NEW ORLEANS – A federal judge in the United States has approved Volkswagen’s $14.7 billion settlement over the carmaker’s vehicle emissions scandal, US media reported this week.
The case represents the largest civil settlement in automaker history, and the largest false advertising case the US’s Federal Trade Commission has ever dealt with, said National Public Radio.
As part of that settlement, Volkswagen has also committed to providing $2 billion in funds to install charging or fueling infrastructure for zero-emission vehicles, noted the Green Car Reports news portal.
The process of compensating affected US car owners is to begin immediately, with the first buybacks expected to happen within the next few weeks, the TechTimes reported.
This will mean Volkswagen will pay as much as $10 billion to owners. In addition, the carmaker has come to an agreement with the United States under which it will pay nearly $5 billion in environmental remediation, US media said.
“The US VW settlement is a welcome step towards internalizing the conventional car industry’s heavy footprint on human health and the environment,” said Teodora Serafimov, a policy adviser with Bellona Europa.
The tentative deal was announced in June. On Tuesday, it was approved by US District Judge Charles Breyer, who found it was “fair, adequate, and reasonable,”NPR reported.
Under the terms of the decision, Volkswagen will buy back or repair vehicles involved in the scandal. This means paying as much as $10 billion to owners to owners of 2.0 liter diesels that were previously billed as “green” diesel vehicles with low emissions.
The cars, however, had been fitted with a so-called defeat device that caused them to perform differently during emissions tests, giving them the appearance of having lower emissions than they really had.
The defeat devices were found not only in Volkswagens released from 2009 to 2016, but Audi and Porsche vehicles that rolled off the assembly line in the same period.
Under the terms of the agreement, the court said funds to compensate owners must be made available within 10 days of final approval, and the buyback program must begin immediately.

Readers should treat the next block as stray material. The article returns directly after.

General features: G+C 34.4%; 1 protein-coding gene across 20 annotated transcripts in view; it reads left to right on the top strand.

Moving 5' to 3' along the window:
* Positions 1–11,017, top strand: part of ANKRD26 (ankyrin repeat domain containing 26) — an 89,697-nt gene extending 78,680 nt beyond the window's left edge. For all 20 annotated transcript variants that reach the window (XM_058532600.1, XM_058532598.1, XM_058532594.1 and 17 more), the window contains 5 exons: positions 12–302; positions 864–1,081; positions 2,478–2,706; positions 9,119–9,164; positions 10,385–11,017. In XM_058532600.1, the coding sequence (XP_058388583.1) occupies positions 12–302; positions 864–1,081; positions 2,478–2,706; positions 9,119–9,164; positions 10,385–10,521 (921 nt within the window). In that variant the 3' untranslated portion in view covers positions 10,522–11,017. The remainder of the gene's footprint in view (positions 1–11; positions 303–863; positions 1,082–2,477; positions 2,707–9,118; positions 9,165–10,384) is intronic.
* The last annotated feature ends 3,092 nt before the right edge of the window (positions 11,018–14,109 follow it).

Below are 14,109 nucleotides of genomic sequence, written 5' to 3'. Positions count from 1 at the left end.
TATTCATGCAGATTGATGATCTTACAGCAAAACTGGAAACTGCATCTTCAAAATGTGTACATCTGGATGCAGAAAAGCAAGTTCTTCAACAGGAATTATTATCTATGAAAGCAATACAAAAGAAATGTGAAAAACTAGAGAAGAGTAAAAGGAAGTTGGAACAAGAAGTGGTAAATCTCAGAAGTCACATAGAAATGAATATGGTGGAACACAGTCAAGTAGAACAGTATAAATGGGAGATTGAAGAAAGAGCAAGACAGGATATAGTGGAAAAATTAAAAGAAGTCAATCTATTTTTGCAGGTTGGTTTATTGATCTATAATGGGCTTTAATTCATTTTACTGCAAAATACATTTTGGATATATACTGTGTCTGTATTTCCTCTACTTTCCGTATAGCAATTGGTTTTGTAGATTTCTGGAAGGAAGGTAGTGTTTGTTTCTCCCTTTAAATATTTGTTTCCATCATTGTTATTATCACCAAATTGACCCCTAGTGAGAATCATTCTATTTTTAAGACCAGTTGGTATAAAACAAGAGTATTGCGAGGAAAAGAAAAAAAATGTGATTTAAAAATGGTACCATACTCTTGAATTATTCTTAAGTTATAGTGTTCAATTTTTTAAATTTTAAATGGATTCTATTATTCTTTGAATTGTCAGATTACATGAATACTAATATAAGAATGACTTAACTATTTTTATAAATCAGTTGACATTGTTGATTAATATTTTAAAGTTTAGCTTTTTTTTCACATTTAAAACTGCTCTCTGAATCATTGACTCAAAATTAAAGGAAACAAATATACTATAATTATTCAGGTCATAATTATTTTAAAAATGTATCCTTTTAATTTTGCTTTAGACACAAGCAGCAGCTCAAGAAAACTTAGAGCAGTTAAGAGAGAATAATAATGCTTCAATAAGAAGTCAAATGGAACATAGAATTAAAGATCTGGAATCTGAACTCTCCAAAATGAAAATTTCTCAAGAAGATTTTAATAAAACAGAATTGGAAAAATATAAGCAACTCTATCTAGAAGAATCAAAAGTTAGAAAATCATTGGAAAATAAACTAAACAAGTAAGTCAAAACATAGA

The settlement deal requires Volkswagen to recall 85 percent of all affected cars by June 30, 2019. Failure to do so will require the company to pay an additional $85 million into the environmental mitigation trust, said the TechTimes.
Volkswagen told NPR that the claims process for buybacks has already begun. The company is reviewing owner submitted documents, said the carmaker on its settlement website.
Once approved, owners can expect buybacks or repairs within 90 days.
Some 311,000 affected owners in the US have until Sept. 1, 2018, to submit a claim. A spokeswoman for the carmaker told NPR that the company expects the first transactions to take place around mid-November.
VW faces a number of other legal challenges related to the emissions-cheating debacle.
There are lawsuits against the German carmaker in other countries. In the US, the company could also face criminal charges.
Bellona’s Serafimova, however, doesn’t anticipate the scandal will generate a similar compensation in fines and buybacks in Europe, which was also heavily impacted by the Volkswagen defeat devices.
“Unfortunately, it is unlikely that we will be seeing fines of similar magnitude being imposed on VW in Europe namely because of the softer regulatory regime but most importantly because of Germany’s determination to protect its own car industry,” she said. “The conventional car industry has repeatedly shown its heavy influence on the EU decision making arena over the past year by causing delays and watering down the revision of the outdated EU emission testing regime.”
Several US states have filed lawsuits accusing VW of violating state environmental laws by cheating on emissions tests. This summer the company announced a proposed settlement with dealers who claim losses caused by the scandal.